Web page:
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Minimum terms

High Court setting of minimum terms for mandatory life sentences under the Criminal Justice Act 2003



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Neutral Citation Number: 2008 [EWHC] 137 (QB)

Case No: 2007/29/MTR
IN THE HIGH COURT OF JUSTICE
QUEEN'S BENCH DIVISION

Royal Courts of Justice
Strand, London, WC2A 2LL

Date: 28/02/2008

Before :

MR JUSTICE FIELD
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Between :

 Regina 
 - and - 
 Robert Ezekiel Brown


 

 

 


JUDGMENT ON APPLICATION TO REVIEW MINIMUM TERM

 

 

 

 

 

 

 

 

 

 

Mr Justice Field:


1. This is an application by Robert Ezekiel Brown under s. 276 of the Criminal Justice Act 2003 (“the Act”) and paragraph 3 (1) of Schedule 22 to that Act to have reviewed the minimum term of 17 years that he was ordered to serve before he can be released on parole pursuant to a recommendation of the Parole Board.

2. The applicant has not sought an oral hearing and I am satisfied that his application can be determined justly and in accordance with his rights under the Human Rights Act 1998 on the basis of the documents that have been provided to me and the detailed written representations prepared by his solicitors which have been laid before me.

3. On 14 June 1996, the applicant was convicted of the murder of Mr Femi Ayoola and was sentenced by the trial judge, Sir Lawrence Verney, to life imprisonment. The trial judge recommended a tariff of 20 years, a recommendation which was endorsed by the then Lord Chief Justice, Lord Bingham. In the event, the tariff notified to the applicant by the Home Secretary was 17 years.

4. The background facts of the offence are these. On 1st October 1995 the applicant was working as a doorman at the Granaries Nightclub in Overtons yard, Croydon. On that day a function was being held at the club to celebrate the 35th anniversary of the independence of Nigeria. The club was packed and many were unable to gain admission. Mr Ayoomi gained entry but after a disagreement with another doorman was forcibly ejected, receiving a cut lip in the process. Mr Ayoomi reacted to this angrily. He tried to get back into the club to confront the man who had hit him. During a struggle at the door, he struck a blow with his fist that landed on the face of the applicant, cutting his lip and causing his nose to bleed. Mr Ayoomi then fled the scene pursued by the applicant and four other doormen. After a 200 metre chase, the applicant caught up with Mr Ayoola and shot him with a firearm. A total of 13 bullets was fired, of which 7 or 8 hit the victim. It was not clear on the evidence how the applicant came to be in possession of the gun.

5. When recommending a minimum term of 20 years, the trial judge expressed the view that the use of a gun taken out loaded with at least 13 bullets indicated that the applicant was potentially dangerous and could repeat the same conduct. In Lord Bingham’s view a tariff of 20 years was justified in light of the wanton nature of the killing and the gratuitous use of a firearm.

6. Pursuant to paragraph 4 (1) and (2) of Schedule 22 to the 2003 Act, in dealing with an application to review a notified minimum term the court must have regard to the seriousness of the offence and in doing so must have regard, inter alia, to: (i) the length of the notified minimum term; (ii) the general principles set out in Schedule 21; and (iii) any recommendations made to the Secretary of State by the trial judge and the Lord Chief Justice as to the length of the minimum term to be served by the offender before release on licence. Further, the court cannot fix a minimum term of a greater duration than the notified minimum term (see para. 3 of Sched. 22).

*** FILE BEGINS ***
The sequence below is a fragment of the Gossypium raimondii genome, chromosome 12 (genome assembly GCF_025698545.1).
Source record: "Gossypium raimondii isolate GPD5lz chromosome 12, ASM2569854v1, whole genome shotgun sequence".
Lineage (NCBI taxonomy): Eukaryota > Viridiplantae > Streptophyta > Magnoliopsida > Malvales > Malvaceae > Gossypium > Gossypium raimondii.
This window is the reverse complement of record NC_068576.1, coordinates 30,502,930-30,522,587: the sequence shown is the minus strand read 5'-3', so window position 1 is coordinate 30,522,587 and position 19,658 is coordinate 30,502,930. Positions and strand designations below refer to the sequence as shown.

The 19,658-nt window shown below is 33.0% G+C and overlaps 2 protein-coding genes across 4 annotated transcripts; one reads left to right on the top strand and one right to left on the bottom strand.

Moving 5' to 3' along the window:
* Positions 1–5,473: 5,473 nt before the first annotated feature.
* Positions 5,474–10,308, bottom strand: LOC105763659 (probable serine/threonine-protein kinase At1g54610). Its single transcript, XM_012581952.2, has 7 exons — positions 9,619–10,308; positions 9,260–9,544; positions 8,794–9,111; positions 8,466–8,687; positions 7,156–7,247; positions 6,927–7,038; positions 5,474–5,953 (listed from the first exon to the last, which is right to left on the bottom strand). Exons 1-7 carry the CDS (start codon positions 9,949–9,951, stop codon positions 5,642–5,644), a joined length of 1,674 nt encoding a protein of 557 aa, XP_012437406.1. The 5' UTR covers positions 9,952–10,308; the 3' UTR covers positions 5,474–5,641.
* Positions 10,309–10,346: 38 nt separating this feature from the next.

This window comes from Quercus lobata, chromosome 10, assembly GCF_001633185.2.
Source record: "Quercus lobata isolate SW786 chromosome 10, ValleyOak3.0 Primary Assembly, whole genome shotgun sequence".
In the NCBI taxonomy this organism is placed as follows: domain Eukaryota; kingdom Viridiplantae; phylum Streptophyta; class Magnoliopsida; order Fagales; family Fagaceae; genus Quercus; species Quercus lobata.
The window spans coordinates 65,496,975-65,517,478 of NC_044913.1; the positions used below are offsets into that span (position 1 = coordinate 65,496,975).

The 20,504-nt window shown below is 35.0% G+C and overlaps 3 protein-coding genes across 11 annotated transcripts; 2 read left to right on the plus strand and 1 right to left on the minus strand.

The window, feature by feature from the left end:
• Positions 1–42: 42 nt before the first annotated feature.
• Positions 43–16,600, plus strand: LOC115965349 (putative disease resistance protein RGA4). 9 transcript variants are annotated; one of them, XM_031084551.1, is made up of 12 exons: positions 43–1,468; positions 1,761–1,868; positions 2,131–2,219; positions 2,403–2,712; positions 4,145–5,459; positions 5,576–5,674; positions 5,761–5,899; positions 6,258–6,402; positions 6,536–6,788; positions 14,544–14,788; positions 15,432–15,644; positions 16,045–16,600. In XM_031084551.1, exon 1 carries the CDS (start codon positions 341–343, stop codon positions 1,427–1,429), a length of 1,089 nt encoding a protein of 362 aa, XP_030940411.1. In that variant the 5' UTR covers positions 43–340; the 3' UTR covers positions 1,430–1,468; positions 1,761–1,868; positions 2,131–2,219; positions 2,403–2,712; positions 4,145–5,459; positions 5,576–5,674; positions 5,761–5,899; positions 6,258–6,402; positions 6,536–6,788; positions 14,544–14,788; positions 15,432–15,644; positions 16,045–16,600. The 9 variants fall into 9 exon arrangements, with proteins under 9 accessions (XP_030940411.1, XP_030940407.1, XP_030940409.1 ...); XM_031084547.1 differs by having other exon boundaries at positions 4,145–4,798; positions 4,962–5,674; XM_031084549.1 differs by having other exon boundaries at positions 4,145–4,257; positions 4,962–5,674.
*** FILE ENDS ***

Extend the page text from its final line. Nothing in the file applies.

7. Pursuant to paragraph 6 of Schedule 21, a murder involving the use of a firearm would “normally” attract a starting point for the minimum term of 30 years. However, in this case, since there was little if any premeditation and there is no evidence that the applicant was an armed gangster, I think the starting point under Schedule 21 would be 20 years. Next, the court must consider what increase (if any) there should be for any aggravating factors including any relevant previous convictions. Regard must also be had to the mitigating factors and to the minimum terms recommended by the trial judge and the Lord Chief Justice and notified by the Home Secretary.

8. Are there any aggravating factors which would justify an increase to starting point of 20 years? In my view there are none. The fact that a firearm was used is already reflected in the 20 year starting point.

9.  Next, one has to consider the mitigating factors. There is but one that goes to the seriousness of the offence – the applicant’s previous good character.

10. The notified term was 17 years. Is the applicant’s good conduct in prison a sufficient reason for reducing the term? In my opinion it is because the applicant’s conduct in prison has been exceptionally good over a period of some 11 years. On the other hand, any reduction must reflect the fact that the principal criterion that underlay the setting of the judicial recommendations and the notified term and which underlies Schedule 21, is the seriousness of the offence.

11. In my judgement the appropriate reduction is 6 months. Accordingly, I determine that the minimum term in this case should be 16 ½ years, from which must be deducted the time spent on remand, which I am instructed is 7 months and one day. I make it clear that this does not mean that it is automatic that the applicant will be released after this period. It means that the Parole Board can then consider whether it is safe to release him. If he is released he will remain on licence. 

 


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